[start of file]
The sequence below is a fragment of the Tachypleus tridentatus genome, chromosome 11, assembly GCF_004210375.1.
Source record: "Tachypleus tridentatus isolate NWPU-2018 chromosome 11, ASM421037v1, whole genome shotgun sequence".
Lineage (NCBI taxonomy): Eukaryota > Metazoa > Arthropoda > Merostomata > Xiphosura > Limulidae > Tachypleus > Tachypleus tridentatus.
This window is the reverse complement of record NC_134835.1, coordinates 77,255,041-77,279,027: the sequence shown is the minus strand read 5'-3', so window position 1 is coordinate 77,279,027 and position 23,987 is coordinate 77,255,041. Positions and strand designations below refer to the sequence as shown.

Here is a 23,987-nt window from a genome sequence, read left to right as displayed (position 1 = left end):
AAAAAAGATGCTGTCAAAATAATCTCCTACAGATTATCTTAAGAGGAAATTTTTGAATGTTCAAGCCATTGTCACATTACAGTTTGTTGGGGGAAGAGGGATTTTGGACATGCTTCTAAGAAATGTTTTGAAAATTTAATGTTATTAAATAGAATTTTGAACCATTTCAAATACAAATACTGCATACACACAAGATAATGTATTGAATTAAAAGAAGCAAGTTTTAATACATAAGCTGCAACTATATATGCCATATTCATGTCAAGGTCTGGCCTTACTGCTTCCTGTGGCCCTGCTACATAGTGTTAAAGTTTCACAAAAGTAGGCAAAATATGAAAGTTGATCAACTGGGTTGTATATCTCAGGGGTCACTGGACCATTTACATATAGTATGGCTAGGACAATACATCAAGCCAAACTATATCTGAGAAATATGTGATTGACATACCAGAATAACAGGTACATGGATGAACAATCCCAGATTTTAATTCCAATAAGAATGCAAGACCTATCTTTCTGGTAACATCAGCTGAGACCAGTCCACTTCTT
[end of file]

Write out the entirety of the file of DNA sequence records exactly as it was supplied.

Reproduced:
The sequence below is a fragment of the Tachypleus tridentatus genome, chromosome 11, assembly GCF_004210375.1.
Source record: "Tachypleus tridentatus isolate NWPU-2018 chromosome 11, ASM421037v1, whole genome shotgun sequence".
Lineage (NCBI taxonomy): Eukaryota > Metazoa > Arthropoda > Merostomata > Xiphosura > Limulidae > Tachypleus > Tachypleus tridentatus.
This window is the reverse complement of record NC_134835.1, coordinates 77,255,041-77,279,027: the sequence shown is the minus strand read 5'-3', so window position 1 is coordinate 77,279,027 and position 23,987 is coordinate 77,255,041. Positions and strand designations below refer to the sequence as shown.

Here is a 23,987-nt window from a genome sequence, read left to right as displayed (position 1 = left end):
AAAAAAGATGCTGTCAAAATAATCTCCTACAGATTATCTTAAGAGGAAATTTTTGAATGTTCAAGCCATTGTCACATTACAGTTTGTTGGGGGAAGAGGGATTTTGGACATGCTTCTAAGAAATGTTTTGAAAATTTAATGTTATTAAATAGAATTTTGAACCATTTCAAATACAAATACTGCATACACACAAGATAATGTATTGAATTAAAAGAAGCAAGTTTTAATACATAAGCTGCAACTATATATGCCATATTCATGTCAAGGTCTGGCCTTACTGCTTCCTGTGGCCCTGCTACATAGTGTTAAAGTTTCACAAAAGTAGGCAAAATATGAAAGTTGATCAACTGGGTTGTATATCTCAGGGGTCACTGGACCATTTACATATAGTATGGCTAGGACAATACATCAAGCCAAACTATATCTGAGAAATATGTGATTGACATACCAGAATAACAGGTACATGGATGAACAATCCCAGATTTTAATTCCAATAAGAATGCAAGACCTATCTTTCTGGTAACATCAGCTGAGACCAGTCCACTTCTT